McKibben-Epstein Debate Highlights the Fossil Fuel Industry’s Desperation and Lack of Ethics
On November 5, we watched a fascinating debate (see video above) on “The Ethics of Fossil Fuel Use,” between award-winning author Bill McKibben of 350.org; and Alex Epstein of the fossil-fuel front group, the Center for Industrial Progress. The debate, held at Duke University, was a glaring demonstration of how detached from reality flacks for the fossil fuel lobby can be.
Here’s a short summary of how the debate unfolded.
For his part, McKibben provided a long list of scientifically substantiated, factual assertions regarding how fossil fuels, while at one point a boon to people on this planet, have now come to the point where they pose an enormous risk. Just a few of these include ocean acidification, melting Arctic ice caps, and more powerful storms (e.g., Hurricane Sandy) threatening major coastal cities.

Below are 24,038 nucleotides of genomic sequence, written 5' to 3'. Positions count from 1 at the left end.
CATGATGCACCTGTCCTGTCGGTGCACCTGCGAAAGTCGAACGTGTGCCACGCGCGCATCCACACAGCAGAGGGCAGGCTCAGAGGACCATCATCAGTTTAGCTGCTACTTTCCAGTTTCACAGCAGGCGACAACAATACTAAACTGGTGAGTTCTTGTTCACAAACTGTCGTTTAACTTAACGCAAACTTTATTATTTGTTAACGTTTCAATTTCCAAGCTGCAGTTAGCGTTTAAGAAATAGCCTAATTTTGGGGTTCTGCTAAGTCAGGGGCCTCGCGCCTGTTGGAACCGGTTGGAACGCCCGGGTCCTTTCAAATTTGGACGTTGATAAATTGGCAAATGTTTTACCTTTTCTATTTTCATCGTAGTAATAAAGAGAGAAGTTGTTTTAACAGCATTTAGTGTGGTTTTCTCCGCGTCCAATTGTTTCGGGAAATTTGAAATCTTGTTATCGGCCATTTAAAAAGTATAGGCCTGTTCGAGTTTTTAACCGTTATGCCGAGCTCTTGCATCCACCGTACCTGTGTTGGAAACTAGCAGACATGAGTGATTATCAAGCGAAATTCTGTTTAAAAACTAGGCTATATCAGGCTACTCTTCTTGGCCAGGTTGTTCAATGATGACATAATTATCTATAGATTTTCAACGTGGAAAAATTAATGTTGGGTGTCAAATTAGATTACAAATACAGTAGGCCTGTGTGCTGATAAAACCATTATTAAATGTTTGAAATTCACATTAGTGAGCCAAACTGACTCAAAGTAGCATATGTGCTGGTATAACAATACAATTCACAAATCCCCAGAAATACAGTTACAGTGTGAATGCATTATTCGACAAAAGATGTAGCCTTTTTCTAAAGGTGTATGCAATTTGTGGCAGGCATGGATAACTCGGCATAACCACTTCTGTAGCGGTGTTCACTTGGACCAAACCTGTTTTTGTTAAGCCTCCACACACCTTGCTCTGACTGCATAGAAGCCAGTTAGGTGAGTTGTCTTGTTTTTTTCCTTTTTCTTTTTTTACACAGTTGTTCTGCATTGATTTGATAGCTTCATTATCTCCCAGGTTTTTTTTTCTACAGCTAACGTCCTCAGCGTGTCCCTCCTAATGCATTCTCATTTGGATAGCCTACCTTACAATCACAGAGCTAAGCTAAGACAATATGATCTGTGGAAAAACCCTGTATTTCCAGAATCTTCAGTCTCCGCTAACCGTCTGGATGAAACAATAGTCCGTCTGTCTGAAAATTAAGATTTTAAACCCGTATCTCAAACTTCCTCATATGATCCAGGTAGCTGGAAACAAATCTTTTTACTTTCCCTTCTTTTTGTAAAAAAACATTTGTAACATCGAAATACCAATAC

In stark contrast, Alex Epstein spent his time just making stuff up. Take this whopper: that it would somehow be “suicide” for humanity to move away from fossil fuels (e.g., 18th and 19th century technologies) and towards clean energy (e.g., 20th and 21st century technologies). Then there’s this howler: that “climate-related deaths have gone down 98%” as carbon dioxide emissions have gone up. Huh? Finally, there’s this pants-on-fire-false assertion by Epstein: that standards of living within countries and regions are directly related to their usage of fossil fuels. Yeah, tell that one to WVU Professor Michael Hendryx, whose research shows that heavier reliance on coal actually impoverishes host communities.
Now, all of this would be simply laughable – if it weren’t so serious. For the clean energy industry, what this debate highlights is the extent to which the fossil fuel folks play this game to win, even if it involves spreading demonstrable falsehoods.
And that is exactly what Epstein did, brazenly, for over an hour in his debate with Bill McKibben a couple weeks ago. It’s shameful, but then again, guys like Epstein aren’t paid by by their fossil fuel patrons to have a sense of shame.